EAST HAMPTON, Conn. -- A lot of small businesses say "we're like family here," but at Cichowski's Custom Cuts, it truly is relationships, not money, that bring people together to slice fat away from muscle, to saw through the spine of a suspended deer carcass and to slice chops.
On a cold day during rifle hunting season, four men and a woman were working in the unheated 20- by 24-foot shed at the end of the long drive on Paul Cichowski's 97-acre property.
They were Cichowski's nephew, two friends who were "paid" by being able to buy their guns and other hunting equipment at wholesale prices, his daughter, Erica, and his son-in-law, Shawn Sharpe. Cichowski is also a licensed gun dealer.
Erica has helped her father process deer for 30 years.
"Since I was 4," she said with a laugh. "I don't remember not doing it."
Hunters drop off a deer within hours of shooting it, and on this day, four deer lay on a table in a small shelter next to the shed.
"We skin the deer, power wash up, put 'em in the cooler," Cichowski said. "We like to leave them in there three days. Stiffens up the meat, makes it nicer to cut."
How much meat can be eaten from a deer depends on where it was hit by a bullet or arrow, but Cichowski said a doe he shot in the head, which weighed 102 pounds after her entrails were removed during field dressing, yielded 37 pounds of meat.
A typical customer receives that much meat, which comes to less than half the price of hamburger, and while a lot of the venison is ground, there are also steaks and chops.
The typical bill at Cichowski Custom Cuts is $75 to $80, for butchering a doe between 85 and 90 pounds. Bucks, which typically weigh at least 125 pounds, cost closer to $100, or more if it's a bigger animal.
Cichowski, 62, is a retired Connecticut Light and Power lineman, and the income butchering brings in was never more than a nice little supplement. When his kids were younger, it helped pay for private high school tuition. These days he uses it to help pay for a Florida trip or a hunting trip to Alaska.
Cichowski, his family and friends butcher 300 to 400 deer a year, a few other game animals, and maybe 30 pigs and a dozen cows a year.
In Connecticut, deer hunting stretches from the middle of September to the end of January, broken into bow-hunting, rifle-hunting and muzzle-loading segments. In rifle-hunting season, the busiest time, Cichowski and his daughter and son-in-law work seven days a week for four weeks, for five to six hours most days and eight hours on Sundays. During bow-hunting and muzzle-loading seasons, they put in about three hours a day. With seven helpers, the crew can process 10 deer an hour.
"We probably clear about $4,000 a year we split" three ways, Cichowski said.
Every deer that comes through his shop will have about a pound to a pound and a half set aside for donation; it's one of his rules. Some hunters donate everything but the animal's backstrap and loins.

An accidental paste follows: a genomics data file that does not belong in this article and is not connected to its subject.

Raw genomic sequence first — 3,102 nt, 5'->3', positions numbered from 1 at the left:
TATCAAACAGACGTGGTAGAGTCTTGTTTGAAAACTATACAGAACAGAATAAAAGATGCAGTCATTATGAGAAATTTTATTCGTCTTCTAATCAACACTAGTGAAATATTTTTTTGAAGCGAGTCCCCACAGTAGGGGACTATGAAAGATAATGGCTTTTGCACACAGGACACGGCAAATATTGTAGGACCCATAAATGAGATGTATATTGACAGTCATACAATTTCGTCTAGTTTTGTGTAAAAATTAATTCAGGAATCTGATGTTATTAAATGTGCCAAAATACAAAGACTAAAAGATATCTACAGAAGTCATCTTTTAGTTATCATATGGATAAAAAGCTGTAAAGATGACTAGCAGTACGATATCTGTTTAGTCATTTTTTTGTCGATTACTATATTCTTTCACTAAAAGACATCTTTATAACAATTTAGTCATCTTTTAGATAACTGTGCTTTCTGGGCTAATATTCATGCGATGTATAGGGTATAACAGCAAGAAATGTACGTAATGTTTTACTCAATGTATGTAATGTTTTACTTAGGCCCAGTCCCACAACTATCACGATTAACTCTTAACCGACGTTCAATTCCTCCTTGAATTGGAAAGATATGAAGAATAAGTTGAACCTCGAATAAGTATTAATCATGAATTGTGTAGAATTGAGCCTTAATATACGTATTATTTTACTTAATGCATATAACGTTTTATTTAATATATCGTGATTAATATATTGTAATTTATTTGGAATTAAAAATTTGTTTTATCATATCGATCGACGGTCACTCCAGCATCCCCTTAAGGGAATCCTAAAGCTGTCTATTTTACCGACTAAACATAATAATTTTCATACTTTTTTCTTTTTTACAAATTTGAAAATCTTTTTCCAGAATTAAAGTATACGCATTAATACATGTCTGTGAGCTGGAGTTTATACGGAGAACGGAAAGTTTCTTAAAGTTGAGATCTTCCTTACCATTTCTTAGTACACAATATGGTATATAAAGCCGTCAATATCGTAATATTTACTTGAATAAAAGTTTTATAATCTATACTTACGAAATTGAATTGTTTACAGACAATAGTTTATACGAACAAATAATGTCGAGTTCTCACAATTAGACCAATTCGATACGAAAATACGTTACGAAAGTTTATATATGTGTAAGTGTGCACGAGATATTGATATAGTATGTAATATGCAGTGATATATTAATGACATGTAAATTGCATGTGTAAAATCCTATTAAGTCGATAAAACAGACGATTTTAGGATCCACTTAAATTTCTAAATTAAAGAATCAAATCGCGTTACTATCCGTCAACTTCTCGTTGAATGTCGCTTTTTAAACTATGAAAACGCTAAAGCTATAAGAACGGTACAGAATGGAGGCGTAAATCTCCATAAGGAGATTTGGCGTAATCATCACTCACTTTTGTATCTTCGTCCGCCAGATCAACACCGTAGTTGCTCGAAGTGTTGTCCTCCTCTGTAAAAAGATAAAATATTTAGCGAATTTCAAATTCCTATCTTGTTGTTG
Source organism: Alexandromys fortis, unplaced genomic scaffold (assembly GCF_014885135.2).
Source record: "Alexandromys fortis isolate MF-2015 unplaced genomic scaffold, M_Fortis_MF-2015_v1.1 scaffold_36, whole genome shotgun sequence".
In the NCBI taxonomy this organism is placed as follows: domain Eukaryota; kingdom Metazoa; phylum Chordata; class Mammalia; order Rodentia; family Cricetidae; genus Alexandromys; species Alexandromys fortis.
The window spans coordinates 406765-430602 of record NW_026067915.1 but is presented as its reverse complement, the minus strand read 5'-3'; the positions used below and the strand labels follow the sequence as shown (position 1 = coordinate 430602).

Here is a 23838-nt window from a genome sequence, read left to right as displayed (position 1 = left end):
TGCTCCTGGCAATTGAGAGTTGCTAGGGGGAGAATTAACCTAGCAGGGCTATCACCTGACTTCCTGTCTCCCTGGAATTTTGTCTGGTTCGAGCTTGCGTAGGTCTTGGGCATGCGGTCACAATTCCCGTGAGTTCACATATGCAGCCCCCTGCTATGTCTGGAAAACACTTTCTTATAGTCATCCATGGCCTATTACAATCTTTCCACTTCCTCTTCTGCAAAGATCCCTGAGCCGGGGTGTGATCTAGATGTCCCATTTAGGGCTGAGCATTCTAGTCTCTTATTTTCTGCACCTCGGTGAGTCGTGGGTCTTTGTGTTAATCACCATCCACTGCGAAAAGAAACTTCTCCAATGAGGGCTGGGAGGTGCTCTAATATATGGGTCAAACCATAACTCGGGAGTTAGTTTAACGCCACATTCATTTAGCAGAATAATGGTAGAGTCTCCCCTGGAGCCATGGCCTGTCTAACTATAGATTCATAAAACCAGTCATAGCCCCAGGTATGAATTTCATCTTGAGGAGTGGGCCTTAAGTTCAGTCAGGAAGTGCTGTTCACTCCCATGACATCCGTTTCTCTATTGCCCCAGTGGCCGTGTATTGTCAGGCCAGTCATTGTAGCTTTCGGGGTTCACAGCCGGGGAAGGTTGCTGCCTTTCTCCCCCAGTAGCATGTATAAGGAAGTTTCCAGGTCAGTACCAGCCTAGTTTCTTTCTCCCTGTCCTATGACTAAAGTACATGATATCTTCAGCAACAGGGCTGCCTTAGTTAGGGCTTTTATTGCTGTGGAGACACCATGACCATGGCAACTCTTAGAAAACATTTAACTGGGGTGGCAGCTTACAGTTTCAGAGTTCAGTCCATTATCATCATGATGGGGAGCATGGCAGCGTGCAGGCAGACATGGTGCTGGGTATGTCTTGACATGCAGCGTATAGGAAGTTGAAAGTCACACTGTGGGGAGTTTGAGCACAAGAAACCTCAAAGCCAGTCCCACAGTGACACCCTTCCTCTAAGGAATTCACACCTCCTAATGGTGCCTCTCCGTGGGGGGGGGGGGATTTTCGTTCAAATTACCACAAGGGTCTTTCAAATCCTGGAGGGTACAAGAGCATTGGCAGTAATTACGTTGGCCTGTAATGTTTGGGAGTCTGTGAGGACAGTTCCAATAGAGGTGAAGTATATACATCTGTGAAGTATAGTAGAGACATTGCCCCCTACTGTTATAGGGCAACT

If a hunter donates an entire deer, either to an individual or to a charity, Cichowski doesn't charge for the butchering service. Last year, the donations -- including whole deer and meat donated by the pound -- added up to nearly 1,500 pounds. The meat was distributed in Moodus, Colchester, Meriden and to food banks that called.
Cichowski also doesn't charge members of the military. His son-in-law Shawn is in the Navy, stationed at the Groton submarine base. He and Erica sometimes bring meat down to the base. "They don't get paid a lot," Cichowski said.
He estimated he butchers about 30 to 40 deer for free each year.
Cichowski said he didn't think the weak economy had persuaded more hunters to do their own butchering, but he wondered whether high gas prices have kept some customers from the Enfield area from coming down.
Shawn pointed to the blood-coated counter, and asked: "You want that on your kitchen table? Neither do most wives. We've had several deer come in half processed because the wife came home early."
Cichowski and his wife, Patricia, live in a log cabin with Erica, Shawn and their three young children, and they eat venison they've hunted three to four times a week. They also eat pork from pigs they raised on the property, and fish he caught.
"The only thing we buy is chicken," Cichowski said.
Shawn cracked, "The last time we ate beef, I dressed up. I thought somebody died."
Cichowski brushed off the question whether he doesn't get tired of eating venison. "That's like getting tired of eating ice cream!"
He also doesn't get tired of the work, which he's done in one fashion or another since 1975.
"I have a good time. They're my kind of people. I don't know how many kids I got calling me uncle," he said.
Len Iorio, 59, a bowhunter from East Hampton, said Cichowski has a passion for a job well-done.
"I started hunting eight or nine years ago. I went to him as a total greenhorn and he has taught me so much. He's a big burly guy, but he's a gentle guy," Iorio said. "He's taught me how to do a better job in field dressing my game. He's answered a zillion questions."
Cichowski refused to entertain the thought of retirement. "I'm not going to give it up," he said. "I'll never stop doing it."
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